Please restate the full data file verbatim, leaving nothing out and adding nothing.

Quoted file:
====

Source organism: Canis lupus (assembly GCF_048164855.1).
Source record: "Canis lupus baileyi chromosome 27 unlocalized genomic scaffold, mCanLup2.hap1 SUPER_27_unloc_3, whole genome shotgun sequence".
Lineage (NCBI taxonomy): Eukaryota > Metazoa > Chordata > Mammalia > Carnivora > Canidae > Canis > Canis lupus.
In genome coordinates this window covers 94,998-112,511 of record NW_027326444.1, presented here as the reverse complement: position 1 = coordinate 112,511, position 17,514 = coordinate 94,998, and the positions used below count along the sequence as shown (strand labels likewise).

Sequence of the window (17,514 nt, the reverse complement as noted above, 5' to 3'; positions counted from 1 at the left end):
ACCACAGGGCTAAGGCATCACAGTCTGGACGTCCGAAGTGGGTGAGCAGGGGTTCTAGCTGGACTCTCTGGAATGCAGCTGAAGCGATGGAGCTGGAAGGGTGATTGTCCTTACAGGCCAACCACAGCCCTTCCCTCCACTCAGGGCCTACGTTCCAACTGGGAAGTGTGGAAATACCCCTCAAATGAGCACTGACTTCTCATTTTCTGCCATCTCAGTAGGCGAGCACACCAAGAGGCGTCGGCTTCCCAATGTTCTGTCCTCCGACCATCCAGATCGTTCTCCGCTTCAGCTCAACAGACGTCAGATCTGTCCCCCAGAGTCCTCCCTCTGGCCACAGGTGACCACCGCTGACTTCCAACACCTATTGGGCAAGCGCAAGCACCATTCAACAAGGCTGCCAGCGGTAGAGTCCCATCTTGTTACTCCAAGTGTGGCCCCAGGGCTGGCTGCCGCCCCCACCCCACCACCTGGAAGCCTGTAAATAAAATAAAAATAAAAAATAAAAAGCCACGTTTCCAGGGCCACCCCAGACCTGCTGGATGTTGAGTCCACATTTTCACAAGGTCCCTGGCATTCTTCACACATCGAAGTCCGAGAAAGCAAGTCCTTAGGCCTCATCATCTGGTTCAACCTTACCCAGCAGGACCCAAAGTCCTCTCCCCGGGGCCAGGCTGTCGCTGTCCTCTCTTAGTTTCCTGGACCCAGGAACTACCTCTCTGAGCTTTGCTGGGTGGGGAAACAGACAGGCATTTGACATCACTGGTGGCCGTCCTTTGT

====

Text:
Source organism: Canis lupus (assembly GCF_048164855.1).
Source record: "Canis lupus baileyi chromosome 27 unlocalized genomic scaffold, mCanLup2.hap1 SUPER_27_unloc_3, whole genome shotgun sequence".
Lineage (NCBI taxonomy): Eukaryota > Metazoa > Chordata > Mammalia > Carnivora > Canidae > Canis > Canis lupus.
In genome coordinates this window covers 94,998-112,511 of record NW_027326444.1, presented here as the reverse complement: position 1 = coordinate 112,511, position 17,514 = coordinate 94,998, and the positions used below count along the sequence as shown (strand labels likewise).

Sequence of the window (17,514 nt, the reverse complement as noted above, 5' to 3'; positions counted from 1 at the left end):
ACCACAGGGCTAAGGCATCACAGTCTGGACGTCCGAAGTGGGTGAGCAGGGGTTCTAGCTGGACTCTCTGGAATGCAGCTGAAGCGATGGAGCTGGAAGGGTGATTGTCCTTACAGGCCAACCACAGCCCTTCCCTCCACTCAGGGCCTACGTTCCAACTGGGAAGTGTGGAAATACCCCTCAAATGAGCACTGACTTCTCATTTTCTGCCATCTCAGTAGGCGAGCACACCAAGAGGCGTCGGCTTCCCAATGTTCTGTCCTCCGACCATCCAGATCGTTCTCCGCTTCAGCTCAACAGACGTCAGATCTGTCCCCCAGAGTCCTCCCTCTGGCCACAGGTGACCACCGCTGACTTCCAACACCTATTGGGCAAGCGCAAGCACCATTCAACAAGGCTGCCAGCGGTAGAGTCCCATCTTGTTACTCCAAGTGTGGCCCCAGGGCTGGCTGCCGCCCCCACCCCACCACCTGGAAGCCTGTAAATAAAATAAAAATAAAAAATAAAAAGCCACGTTTCCAGGGCCACCCCAGACCTGCTGGATGTTGAGTCCACATTTTCACAAGGTCCCTGGCATTCTTCACACATCGAAGTCCGAGAAAGCAAGTCCTTAGGCCTCATCATCTGGTTCAACCTTACCCAGCAGGACCCAAAGTCCTCTCCCCGGGGCCAGGCTGTCGCTGTCCTCTCTTAGTTTCCTGGACCCAGGAACTACCTCTCTGAGCTTTGCTGGGTGGGGAAACAGACAGGCATTTGACATCACTGGTGGCCGTCCTTTGT